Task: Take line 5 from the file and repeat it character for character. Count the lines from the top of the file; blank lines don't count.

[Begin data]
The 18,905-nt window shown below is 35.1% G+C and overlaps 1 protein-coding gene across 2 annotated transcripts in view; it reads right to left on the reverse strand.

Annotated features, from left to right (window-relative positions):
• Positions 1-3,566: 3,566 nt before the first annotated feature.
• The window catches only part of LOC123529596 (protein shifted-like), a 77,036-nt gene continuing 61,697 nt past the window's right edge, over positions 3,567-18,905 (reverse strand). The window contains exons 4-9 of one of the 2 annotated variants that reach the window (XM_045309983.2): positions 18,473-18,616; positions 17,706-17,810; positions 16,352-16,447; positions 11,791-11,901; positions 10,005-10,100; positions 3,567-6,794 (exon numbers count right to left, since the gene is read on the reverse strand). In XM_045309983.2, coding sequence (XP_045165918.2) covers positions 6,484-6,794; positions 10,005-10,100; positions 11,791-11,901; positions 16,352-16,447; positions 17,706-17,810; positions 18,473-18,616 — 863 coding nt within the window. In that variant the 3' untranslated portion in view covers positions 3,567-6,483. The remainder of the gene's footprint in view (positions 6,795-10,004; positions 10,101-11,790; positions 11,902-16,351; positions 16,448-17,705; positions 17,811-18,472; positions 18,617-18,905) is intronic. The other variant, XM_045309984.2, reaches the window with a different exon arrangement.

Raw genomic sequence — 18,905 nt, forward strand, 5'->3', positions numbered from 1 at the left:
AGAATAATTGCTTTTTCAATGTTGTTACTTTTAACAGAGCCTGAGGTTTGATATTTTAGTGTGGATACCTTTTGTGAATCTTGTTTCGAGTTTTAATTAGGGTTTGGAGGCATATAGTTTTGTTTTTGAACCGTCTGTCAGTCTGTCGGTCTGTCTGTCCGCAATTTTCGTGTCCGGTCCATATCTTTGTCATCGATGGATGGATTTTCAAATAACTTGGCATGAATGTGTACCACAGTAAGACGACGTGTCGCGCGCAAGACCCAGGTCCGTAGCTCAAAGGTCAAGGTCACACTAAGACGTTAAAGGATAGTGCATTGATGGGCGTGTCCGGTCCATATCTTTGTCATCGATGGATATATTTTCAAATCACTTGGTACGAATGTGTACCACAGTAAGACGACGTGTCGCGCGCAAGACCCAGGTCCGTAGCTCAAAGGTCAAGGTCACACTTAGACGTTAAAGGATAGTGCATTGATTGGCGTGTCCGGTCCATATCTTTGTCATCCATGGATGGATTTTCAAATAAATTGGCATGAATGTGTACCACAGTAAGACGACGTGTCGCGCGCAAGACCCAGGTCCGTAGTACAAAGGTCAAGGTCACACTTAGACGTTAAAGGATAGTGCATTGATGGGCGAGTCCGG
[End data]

Raw genomic sequence — 18,905 nt, forward strand, 5'->3', positions numbered from 1 at the left: